A RAFT of businesses focused on driving innovation in sports technology, tele-rehabilitation and cloud platforms have signed up as tenants at Liverpool’s new centre for sensor technology development, Sensor City.
In line with Sensor City’s mission to create a global hub for sensor technologies, its latest tenants include regional and internationally based businesses.
Amongst the innovators coming on board at the Sensor City site is entrepreneur Terry Nelson, a former Liverpool FC player and paratrooper who, having endured a series of serious health issues, pioneered the Aqua Running body suit designed to provide a highly effective, no impact, resistance workout in the water.
Terry now intends on using Sensor City’s state-of-the-art facilities, which include a technology development zone and open innovations lab, to evolve the Aqua Running product further by building sensors into the suit that will provide medical staff with valuable training and performance data.
Through the development and application of pioneering sensor technology that can accurately record data in the water, Aqua Running hopes to produce a world leading new product. Sensor City has been supporting on the project for some time and will be helping Terry to source a researcher from one of its local university partners, when work starts on the sensor development at the beginning of 2018. The new suit is due to be launched in late 2018, after testing at the Real Madrid training ground.
Also taking up occupancy at Sensor City is Uplec Industries Ltd, a North Wales based business focusing on the design and development of a range of specialist electronics products. Headed by Managing Director, Simon Parry the company will use the facilities at Sensor City to work on its flagship research and development projects, trialling remote physiotherapy technologies to the UK’s healthcare markets.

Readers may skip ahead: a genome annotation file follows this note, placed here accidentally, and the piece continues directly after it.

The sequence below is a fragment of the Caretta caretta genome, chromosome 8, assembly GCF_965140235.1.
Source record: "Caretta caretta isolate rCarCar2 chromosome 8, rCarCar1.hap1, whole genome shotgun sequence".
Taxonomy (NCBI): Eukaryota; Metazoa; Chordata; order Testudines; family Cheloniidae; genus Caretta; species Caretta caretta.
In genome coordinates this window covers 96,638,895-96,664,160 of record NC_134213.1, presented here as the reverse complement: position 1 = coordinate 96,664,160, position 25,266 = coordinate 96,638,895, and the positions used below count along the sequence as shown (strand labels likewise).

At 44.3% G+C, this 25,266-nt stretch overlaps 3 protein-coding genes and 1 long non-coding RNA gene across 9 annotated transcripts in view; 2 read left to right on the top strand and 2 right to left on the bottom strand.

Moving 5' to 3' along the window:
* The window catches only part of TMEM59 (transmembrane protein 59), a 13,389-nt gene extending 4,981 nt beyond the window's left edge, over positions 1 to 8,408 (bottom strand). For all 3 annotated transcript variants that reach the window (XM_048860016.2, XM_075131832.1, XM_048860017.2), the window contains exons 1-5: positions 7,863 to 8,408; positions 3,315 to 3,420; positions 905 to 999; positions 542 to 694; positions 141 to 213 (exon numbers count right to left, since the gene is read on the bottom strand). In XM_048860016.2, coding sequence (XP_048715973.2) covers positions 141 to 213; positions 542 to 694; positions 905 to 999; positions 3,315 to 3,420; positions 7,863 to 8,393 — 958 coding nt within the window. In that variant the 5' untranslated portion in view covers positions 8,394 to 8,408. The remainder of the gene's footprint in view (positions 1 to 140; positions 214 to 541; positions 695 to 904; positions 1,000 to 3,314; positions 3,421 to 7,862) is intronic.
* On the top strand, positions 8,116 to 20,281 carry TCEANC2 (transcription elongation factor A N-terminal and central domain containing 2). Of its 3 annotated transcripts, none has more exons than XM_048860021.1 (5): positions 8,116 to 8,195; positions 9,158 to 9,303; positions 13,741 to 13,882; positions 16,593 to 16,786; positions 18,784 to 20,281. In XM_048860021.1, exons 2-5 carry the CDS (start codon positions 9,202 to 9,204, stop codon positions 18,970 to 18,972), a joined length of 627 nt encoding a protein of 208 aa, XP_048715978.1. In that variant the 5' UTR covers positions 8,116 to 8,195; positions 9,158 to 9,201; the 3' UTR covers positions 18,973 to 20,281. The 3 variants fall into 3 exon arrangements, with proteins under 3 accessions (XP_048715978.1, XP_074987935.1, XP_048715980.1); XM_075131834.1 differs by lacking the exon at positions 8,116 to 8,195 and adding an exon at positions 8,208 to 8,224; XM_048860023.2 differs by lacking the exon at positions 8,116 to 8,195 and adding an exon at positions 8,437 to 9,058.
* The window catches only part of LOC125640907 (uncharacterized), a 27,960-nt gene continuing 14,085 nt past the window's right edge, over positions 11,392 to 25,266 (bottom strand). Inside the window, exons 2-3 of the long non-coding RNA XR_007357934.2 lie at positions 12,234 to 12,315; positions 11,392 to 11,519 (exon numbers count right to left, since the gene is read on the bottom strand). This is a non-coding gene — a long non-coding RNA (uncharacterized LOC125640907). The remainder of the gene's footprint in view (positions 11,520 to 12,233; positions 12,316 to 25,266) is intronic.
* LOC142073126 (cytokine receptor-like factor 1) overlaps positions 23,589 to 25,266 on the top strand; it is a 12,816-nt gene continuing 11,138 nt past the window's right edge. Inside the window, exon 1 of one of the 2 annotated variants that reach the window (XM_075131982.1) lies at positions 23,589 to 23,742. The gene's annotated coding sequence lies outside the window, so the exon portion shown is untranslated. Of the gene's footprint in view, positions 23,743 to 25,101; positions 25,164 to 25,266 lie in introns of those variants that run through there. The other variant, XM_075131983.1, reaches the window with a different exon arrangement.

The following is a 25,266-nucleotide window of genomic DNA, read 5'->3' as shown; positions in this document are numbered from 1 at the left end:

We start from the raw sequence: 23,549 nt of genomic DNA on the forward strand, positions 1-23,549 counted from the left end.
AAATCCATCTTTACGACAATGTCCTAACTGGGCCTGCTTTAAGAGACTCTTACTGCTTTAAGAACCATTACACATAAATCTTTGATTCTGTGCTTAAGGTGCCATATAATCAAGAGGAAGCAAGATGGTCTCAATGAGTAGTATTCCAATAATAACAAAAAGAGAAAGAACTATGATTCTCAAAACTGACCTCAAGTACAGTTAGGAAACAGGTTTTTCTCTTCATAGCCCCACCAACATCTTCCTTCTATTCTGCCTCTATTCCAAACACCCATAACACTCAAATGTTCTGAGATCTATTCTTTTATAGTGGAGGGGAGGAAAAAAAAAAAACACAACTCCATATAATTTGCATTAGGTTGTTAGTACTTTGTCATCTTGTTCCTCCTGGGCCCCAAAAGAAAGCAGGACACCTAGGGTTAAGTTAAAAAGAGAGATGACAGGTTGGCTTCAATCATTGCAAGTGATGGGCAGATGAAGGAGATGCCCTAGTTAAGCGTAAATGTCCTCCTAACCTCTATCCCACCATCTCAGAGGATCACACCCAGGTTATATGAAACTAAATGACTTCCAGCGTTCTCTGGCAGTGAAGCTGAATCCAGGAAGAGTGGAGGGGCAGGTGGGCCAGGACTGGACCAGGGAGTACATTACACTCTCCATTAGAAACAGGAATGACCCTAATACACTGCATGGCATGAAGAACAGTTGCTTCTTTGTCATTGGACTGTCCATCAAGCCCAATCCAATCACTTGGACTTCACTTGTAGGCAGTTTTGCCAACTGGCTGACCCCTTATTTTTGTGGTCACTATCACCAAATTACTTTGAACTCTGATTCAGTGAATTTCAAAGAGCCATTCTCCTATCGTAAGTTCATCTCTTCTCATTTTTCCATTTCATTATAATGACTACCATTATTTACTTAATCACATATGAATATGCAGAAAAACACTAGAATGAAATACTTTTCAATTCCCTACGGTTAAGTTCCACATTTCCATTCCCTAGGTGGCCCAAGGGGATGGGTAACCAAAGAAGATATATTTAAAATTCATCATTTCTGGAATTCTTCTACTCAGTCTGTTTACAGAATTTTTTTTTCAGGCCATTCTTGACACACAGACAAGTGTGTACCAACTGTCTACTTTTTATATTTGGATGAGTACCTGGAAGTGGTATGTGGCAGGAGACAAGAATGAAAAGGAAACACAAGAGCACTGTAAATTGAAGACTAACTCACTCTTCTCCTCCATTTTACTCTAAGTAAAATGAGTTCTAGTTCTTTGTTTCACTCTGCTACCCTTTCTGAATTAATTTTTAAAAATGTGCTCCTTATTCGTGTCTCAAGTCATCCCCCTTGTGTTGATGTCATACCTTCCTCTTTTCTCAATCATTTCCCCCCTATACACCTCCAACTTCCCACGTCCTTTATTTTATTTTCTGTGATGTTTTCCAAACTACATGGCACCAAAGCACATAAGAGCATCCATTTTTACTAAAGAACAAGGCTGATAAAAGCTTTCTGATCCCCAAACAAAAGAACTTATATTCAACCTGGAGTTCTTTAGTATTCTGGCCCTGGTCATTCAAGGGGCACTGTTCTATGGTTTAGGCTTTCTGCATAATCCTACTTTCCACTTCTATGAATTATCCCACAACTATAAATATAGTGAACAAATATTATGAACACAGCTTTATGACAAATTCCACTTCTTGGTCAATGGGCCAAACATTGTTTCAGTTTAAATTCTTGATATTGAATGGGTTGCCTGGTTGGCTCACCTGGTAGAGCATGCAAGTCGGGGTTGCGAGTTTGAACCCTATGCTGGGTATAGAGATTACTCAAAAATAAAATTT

The project, supported by Liverpool John Moores University and Innovate UK, involves the development of sensor technology that will enable physiotherapy patients to be treated remotely, through the provision of trackable and monitored exercise regimes done in the home. The innovations are designed to provide patients with more access to high quality physiotherapy and specialist services, whilst eliminating travelling time.
This cutting edge technology will be launched in 2018, following successful medical evaluation.
Exploiting Sensor City’s collaborative network will also be high on the agenda of third new tenant, Zaiku Group Ltd, a technology company specialising in cloud and distributed systems. Nanosai- a start-up venture launched by Zaiku Group and Denmark-based Jenkov Aps will be based at Sensor City, where it will develop back-end technologies aimed at enabling a better and more intelligent 21st century internet experience.
Alison Mitchell, Executive Director for Sensor City said, “The innovations our new tenants are developing are enormously exciting and each has the potential to be a game-changer in their individual market sectors. That Sensor City has been able to attract such pioneering businesses proves we are the place to be if you are a sensor technology innovator wanting to develop your product to commercialisation.
“Sensor City has been designed and built to establish and support commercially viable high-tech businesses by offering technical expertise, business support and an international platform for collaboration. It is fantastic to see businesses like Aqua Running, Uplec and Zaiku engaging with everything the centre has to offer and we look forward to seeing many more innovative companies and entrepreneurs doing so in future.”
Sensor City is expected to create 1,000 jobs in the region over the next decade, nurturing 300 start-up tech businesses.
Laboratory, office and hot desking spaces are now available at Sensor City. To find out more visit www.sensorcity.co.uk
Sensor City is a joint venture between the University of Liverpool and Liverpool John Moores University and one of four flagship University Enterprise Zones. Sensor City has received £5m of funding from the England European Regional Development Fund (ERDF) as part of the European Structural and Investment Funds Growth Programme 2014-2020 and £5m from BEIS, as well as ongoing support from the university partners.